The following is an addendum to the Letters column that appears in the Spring 2013 issue of Inquiring Mind.

Medication for Depression:
Help or Hindrance?

(Letters to Inquiring Mind)

We received many letters in response to our “Demons and Dharma: Practicing with Difficult Emotions” issue (Fall 2012)—especially with regards to B. Alan Wallace’s essay, “Popping Pills for Depression: A Buddhist View” (published online here, at Space did not permit us to print as many as we’d have liked.

A shortened version of Dr. Alexander Tribe’s critique of “Popping Pills” appears in our Spring 2013 issue; we’re publishing the original letter in its entirety here, with responses from psychotherapy professionals. (B. Alan Wallace is on a six-month retreat and thus unavailable to respond.) If you’d like to join this discussion, please visit Inquiring Mind’s Facebook page.

Dear Inquiring Mind,

Congratulations on devoting the Fall 2012 issue to “practicing with difficult emotions,” a very important and often neglected subject.

However, I feel compelled to take issue with the basic premise and tone of B. Alan Wallace’s article as well as many of its specific points.

I am not a Buddhist scholar or neuroscientist. I am a board-certified adult and child psychiatrist with over thirty years of clinical experience, treating people of all ages with pharmacotherapy and psychotherapy. I’m an ordained Soto Zen priest in the Suzuki Roshi lineage and have been practicing Zen in that lineage for forty-five years. I have also been in Jungian psychotherapy for over twenty years and have benefited greatly from antidepressants for many years as well.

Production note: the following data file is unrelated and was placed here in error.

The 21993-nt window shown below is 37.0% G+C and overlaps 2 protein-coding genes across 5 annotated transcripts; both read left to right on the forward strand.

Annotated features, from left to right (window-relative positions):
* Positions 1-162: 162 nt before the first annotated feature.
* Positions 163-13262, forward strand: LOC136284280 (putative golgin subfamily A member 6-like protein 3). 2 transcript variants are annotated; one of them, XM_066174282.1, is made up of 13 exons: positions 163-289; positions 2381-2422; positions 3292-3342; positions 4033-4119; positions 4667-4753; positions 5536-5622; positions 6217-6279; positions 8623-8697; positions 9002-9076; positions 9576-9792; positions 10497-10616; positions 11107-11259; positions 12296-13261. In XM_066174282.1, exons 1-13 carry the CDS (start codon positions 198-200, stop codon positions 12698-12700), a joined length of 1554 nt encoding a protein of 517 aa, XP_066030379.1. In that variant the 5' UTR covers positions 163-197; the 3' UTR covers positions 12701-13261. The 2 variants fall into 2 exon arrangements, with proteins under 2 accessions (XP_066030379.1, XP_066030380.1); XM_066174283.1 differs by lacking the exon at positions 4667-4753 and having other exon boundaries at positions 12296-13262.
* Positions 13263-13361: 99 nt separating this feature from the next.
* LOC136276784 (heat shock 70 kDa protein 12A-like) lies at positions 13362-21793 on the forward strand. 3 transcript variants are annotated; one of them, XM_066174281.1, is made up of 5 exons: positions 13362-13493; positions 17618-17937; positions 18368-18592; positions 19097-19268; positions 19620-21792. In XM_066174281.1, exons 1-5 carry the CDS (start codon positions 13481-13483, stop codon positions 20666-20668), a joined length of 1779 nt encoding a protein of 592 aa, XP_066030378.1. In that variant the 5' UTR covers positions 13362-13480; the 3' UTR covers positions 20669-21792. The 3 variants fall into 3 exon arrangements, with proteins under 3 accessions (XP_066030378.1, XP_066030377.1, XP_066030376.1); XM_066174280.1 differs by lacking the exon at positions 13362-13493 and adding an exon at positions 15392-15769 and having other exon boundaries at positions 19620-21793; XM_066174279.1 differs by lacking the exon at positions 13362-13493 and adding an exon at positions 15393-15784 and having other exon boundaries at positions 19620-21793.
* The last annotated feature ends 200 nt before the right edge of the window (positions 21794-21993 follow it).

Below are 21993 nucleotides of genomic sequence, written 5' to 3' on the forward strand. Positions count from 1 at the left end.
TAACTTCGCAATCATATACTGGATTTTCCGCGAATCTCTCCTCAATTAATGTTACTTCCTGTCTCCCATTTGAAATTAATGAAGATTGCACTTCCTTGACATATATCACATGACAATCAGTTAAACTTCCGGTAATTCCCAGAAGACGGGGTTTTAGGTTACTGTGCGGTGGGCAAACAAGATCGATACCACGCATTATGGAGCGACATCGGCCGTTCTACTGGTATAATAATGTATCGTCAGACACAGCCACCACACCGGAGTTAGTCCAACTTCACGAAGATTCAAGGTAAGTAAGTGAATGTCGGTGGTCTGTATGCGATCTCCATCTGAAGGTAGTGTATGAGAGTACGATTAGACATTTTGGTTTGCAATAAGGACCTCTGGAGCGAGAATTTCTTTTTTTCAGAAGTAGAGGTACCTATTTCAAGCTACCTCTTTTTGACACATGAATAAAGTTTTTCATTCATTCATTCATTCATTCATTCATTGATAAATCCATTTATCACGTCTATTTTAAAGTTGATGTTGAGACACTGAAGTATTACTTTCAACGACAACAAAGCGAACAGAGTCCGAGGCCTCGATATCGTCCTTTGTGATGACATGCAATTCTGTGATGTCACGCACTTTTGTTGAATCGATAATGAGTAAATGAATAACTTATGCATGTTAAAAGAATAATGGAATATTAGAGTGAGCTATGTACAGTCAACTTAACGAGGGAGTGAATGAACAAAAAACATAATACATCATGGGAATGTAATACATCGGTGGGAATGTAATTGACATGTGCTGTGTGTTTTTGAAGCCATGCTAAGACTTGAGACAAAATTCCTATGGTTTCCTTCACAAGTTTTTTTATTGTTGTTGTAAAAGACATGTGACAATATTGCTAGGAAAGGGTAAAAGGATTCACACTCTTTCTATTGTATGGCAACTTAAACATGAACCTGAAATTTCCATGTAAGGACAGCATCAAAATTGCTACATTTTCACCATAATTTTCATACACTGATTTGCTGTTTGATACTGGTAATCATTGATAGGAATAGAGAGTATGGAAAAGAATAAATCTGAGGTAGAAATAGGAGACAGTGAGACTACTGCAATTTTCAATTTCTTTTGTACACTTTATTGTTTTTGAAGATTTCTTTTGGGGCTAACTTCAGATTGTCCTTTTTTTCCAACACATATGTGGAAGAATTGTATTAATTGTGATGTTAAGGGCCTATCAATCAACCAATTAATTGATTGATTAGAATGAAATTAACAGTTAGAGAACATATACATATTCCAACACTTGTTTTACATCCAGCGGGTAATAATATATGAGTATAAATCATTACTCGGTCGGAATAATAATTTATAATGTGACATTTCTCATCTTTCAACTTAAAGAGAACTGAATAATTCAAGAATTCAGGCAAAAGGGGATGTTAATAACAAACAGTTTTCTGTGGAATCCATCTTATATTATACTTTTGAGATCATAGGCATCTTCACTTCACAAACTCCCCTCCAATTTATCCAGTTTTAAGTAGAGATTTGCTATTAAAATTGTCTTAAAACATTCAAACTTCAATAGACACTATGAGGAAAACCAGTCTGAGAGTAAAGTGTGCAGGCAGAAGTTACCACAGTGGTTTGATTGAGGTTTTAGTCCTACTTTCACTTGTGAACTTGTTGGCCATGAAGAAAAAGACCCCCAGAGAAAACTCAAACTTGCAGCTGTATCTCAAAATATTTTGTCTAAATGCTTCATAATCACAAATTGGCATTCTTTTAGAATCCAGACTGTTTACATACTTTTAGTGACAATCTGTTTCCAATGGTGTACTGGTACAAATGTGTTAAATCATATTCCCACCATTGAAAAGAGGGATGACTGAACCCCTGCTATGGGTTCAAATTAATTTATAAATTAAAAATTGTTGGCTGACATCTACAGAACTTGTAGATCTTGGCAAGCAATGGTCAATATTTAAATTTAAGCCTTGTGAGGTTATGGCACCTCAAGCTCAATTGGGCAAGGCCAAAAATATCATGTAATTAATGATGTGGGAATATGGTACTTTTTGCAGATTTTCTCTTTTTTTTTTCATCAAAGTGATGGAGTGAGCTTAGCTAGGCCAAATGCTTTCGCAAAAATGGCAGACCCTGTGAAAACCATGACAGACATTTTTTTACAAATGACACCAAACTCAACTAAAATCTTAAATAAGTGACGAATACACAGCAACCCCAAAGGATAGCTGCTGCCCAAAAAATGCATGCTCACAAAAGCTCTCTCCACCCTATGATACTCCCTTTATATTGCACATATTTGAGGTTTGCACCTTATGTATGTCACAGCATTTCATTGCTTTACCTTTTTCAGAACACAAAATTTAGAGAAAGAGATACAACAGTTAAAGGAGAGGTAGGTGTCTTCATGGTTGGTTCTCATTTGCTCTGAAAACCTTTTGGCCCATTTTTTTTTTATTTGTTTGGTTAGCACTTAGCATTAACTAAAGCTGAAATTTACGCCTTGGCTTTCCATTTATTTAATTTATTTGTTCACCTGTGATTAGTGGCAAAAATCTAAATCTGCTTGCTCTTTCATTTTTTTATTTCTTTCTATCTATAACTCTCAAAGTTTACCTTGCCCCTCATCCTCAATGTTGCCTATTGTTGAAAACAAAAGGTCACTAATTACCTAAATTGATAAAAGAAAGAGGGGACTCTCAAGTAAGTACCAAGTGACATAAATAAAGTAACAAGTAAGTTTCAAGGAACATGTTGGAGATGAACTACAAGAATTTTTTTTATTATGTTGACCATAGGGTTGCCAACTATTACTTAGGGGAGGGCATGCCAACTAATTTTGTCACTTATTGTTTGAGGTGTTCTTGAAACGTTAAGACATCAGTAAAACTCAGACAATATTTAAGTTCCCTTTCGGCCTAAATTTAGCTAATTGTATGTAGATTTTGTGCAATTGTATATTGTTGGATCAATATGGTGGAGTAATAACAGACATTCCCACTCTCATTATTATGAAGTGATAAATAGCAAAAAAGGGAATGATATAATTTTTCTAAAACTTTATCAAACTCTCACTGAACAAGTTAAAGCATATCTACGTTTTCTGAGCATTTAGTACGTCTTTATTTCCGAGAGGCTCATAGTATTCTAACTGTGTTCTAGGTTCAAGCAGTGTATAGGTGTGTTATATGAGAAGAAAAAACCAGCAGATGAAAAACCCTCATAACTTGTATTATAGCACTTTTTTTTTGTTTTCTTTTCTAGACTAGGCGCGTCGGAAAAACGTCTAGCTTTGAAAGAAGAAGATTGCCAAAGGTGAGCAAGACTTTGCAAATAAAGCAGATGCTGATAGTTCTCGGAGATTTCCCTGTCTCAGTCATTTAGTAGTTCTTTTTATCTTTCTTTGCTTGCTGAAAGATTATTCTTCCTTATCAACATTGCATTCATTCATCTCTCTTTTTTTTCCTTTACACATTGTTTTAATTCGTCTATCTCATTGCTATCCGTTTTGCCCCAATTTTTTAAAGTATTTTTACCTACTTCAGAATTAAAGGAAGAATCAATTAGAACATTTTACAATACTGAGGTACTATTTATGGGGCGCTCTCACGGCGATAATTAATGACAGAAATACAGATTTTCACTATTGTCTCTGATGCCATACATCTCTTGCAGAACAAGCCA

Even the title of Wallace’s article, “Popping Pills for Depression,” immediately reveals the author’s negative bias. The phrase, “pill popping,” is clearly a pejorative reference to drug abuse and/or recreational drug use. There is no place for such inflammatory and inaccurate language in any well-reasoned discussion of antidepressants, which clearly are not addictive and have no potential for recreational use.

Later in the article there are more blatantly inaccurate statements alleging that antidepressants produce “long-term . . . prolonged drug dependence.” There is no evidence whatsoever for this claim and abundant evidence to the contrary.

The article is replete with straw man arguments. For example, no serious clinician or scientist would dream of claiming that “depression arises purely from chemical imbalances.” For many years, there has been universal agreement that depression, like virtually all psychiatric disorders, is a complex, multi-faceted condition with genetic, biological and psycho-social (and I would add spiritual) components. To claim otherwise is disingenuous and misleading. Of course the profit-motivated interest of “Big Pharma” can be justifiably criticized, but this fact has no relevance to the issue at hand.

Wallace then postulates a distinction between “neurological disorders” and “mental disorders.” This is an antiquated and vastly over-simplified view contradicted by a huge body of scientific study and clinical experience that point to a much more complex and nuanced view of the interaction of mind and body.

Wallace’s claim that “our rapidly growing knowledge of the brain has not resulted in a corresponding degree of progress in developing drugs to treat mental illness” would come as a shocking surprise to the countless patients whose quality of life has been immeasurably improved by antidepressant, antipsychotic, anti-anxiety and mood-stabilizing medications.

The attack on so-called “scientific-materialism” is another blatant straw man argument. No modern clinician or researcher would dream of claiming that “only physical processes have causal efficacy.” A cursory glance at any basic textbook of psychology or psychiatry would immediately reveal the absurdity of this claim.

The same is true of Wallace’s later statement, again simply an assertion, that “there are many researchers . . . who regard all mental disorders simply as brain disorders.” There are very few, if any, serious researchers who are so ignorant as to believe in any over-simplified, unitary hypothesis about the etiology of depression or any other psychiatric disorder.